Yesterday the news website Tarafdari shared a video of a young Sepahan FC fan who stuck outside the gates of Isfahan’s Fouladshahr Stadium as a match between Sepahan and Zob-e Ahan kicked off inside. Swathed in the club’s black and yellow flag, the distraught interviewee said: “I really don’t see why this enmity has to continue. Why should we be left outside with lumps in our throats like this?”
The reason this person was unable to watch an important Persian Gulf Pro League game was she happened to be female. Other women and girls, too, were turned away from the match. “I hope my favorite team will achieve a lot here today,” the fan said. “This is the whole-hearted wish of all Sepahan fans, especially the women.
“I don’t know why they let some women into the stadium in Tehran, but they don’t let us in here. Even if we stand on the stadium precincts they come and question us; they say women shouldn’t be here.”
The reality is that at no point in the past 40 years has the government of Iran reversed its policy of barring women from attending football matches, in Tehran or elsewhere. On occasion, a controlled number of female fans have been allowed onto the stands of the flagship Azadi Stadium, usually at the point when this continued violation of the FIFA charter has caught global attention. But then the status quo is reestablished.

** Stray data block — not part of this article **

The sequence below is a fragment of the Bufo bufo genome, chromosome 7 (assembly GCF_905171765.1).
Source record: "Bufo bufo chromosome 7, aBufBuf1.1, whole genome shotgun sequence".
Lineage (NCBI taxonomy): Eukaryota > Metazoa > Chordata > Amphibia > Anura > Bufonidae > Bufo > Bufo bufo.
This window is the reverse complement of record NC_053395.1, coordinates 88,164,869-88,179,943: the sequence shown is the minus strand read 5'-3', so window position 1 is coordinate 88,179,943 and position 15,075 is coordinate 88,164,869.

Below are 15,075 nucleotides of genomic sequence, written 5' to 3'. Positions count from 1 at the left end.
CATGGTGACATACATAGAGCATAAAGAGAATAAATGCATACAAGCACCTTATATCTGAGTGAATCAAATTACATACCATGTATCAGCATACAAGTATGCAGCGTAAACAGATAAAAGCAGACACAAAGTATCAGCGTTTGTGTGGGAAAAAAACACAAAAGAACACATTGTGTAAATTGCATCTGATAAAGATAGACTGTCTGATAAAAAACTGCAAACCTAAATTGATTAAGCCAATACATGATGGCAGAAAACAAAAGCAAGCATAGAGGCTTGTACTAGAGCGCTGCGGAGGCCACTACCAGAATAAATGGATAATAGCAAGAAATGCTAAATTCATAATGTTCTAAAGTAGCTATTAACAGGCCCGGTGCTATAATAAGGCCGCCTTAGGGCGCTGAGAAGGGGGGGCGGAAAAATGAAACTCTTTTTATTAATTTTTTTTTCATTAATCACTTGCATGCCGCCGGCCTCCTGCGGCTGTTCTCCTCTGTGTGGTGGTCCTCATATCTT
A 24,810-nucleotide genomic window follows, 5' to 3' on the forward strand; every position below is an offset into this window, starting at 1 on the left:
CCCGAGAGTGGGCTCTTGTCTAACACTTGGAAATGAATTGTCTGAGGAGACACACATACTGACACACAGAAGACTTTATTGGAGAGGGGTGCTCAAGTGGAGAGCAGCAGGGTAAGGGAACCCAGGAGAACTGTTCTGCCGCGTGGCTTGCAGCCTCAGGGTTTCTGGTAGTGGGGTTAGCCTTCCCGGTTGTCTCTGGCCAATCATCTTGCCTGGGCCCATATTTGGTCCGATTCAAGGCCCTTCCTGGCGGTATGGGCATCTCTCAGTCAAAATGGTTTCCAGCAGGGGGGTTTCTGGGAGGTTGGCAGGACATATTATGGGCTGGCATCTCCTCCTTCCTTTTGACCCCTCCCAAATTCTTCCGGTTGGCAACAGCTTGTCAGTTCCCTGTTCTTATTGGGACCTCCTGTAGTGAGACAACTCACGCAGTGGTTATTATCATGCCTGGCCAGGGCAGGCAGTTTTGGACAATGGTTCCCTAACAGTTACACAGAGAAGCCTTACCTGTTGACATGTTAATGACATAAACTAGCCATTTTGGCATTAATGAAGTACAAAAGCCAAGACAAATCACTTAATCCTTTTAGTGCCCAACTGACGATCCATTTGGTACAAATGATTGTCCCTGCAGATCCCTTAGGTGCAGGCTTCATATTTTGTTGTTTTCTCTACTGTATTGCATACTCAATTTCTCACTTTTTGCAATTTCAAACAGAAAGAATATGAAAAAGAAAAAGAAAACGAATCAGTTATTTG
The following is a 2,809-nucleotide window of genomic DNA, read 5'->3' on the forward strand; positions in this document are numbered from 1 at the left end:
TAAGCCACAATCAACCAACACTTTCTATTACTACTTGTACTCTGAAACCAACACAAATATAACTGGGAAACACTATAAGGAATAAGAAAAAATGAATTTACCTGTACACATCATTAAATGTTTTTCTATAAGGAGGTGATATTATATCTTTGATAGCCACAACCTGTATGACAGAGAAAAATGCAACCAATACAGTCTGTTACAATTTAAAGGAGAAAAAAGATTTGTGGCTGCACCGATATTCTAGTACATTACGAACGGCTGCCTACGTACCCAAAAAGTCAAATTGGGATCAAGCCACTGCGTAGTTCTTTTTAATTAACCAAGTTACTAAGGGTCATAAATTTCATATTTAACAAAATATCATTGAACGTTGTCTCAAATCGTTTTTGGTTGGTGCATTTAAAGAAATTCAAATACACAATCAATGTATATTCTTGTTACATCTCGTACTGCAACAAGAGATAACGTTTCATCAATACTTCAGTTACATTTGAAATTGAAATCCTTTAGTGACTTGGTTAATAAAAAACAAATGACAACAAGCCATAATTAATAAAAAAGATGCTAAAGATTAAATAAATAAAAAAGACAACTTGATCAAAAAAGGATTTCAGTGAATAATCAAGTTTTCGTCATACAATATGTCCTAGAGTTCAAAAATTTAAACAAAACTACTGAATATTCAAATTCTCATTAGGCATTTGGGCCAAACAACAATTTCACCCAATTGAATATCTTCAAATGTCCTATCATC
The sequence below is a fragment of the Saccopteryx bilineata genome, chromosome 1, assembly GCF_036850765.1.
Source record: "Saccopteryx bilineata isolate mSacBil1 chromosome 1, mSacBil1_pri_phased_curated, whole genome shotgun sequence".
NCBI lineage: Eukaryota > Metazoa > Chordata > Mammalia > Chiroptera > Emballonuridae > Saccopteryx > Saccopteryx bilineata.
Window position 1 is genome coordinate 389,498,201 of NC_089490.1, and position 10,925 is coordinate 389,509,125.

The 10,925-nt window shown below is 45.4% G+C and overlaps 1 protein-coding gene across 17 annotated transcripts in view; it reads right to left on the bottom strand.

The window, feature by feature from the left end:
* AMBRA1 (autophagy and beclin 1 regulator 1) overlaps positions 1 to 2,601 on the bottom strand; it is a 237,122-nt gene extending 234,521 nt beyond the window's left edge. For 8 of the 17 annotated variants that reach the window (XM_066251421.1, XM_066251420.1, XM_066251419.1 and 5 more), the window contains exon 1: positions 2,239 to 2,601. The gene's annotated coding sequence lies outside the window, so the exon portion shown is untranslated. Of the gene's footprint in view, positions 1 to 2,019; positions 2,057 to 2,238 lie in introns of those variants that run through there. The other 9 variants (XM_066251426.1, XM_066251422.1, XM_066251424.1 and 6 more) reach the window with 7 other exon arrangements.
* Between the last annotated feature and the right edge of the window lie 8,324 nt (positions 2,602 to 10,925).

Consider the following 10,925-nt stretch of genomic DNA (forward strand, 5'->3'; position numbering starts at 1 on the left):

In late August, around 2,000 women were allowed into the nearly 80,000-capacity Azadi Stadium to watch the Esteghlal v Mes Kerman game from a special enclosure. This was hailed as a victory by those who were granted entry.
On Monday this week, seven matches took place in Iran’s Foolad Shahr, Vatani, Khomeini, Dastgerdi, Ghasem Soleimani, Takhti, and Foolad Arena Stadiums. Women and girls, including Persepolis fans at Dastgerdi, were denied entry to all of them.
Since 2019 the Iranian Football Federation’s placatory messaging has claimed football venues “lack the necessary infrastructure” to allow women in. The Federation has never explained what special infrastructure is required for female ticket-holders to pass through a gate and sit down compared to their male counterparts.
No time-frame has been set for this “infrastructural” issue to be addressed either. And although sex discrimination against fans by a member country is potential grounds for suspension or expulsion, FIFA has persistently failed to intervene, despite all the evidence put before the world football body in the past few years.
Mehdi Taj, who was president of the Federation from 2016 to 2019, was asked about the matter as far back as 2017. He said bluntly: "The issue of women's entry in stadiums is not our priority." Last week, he again took over the presidency.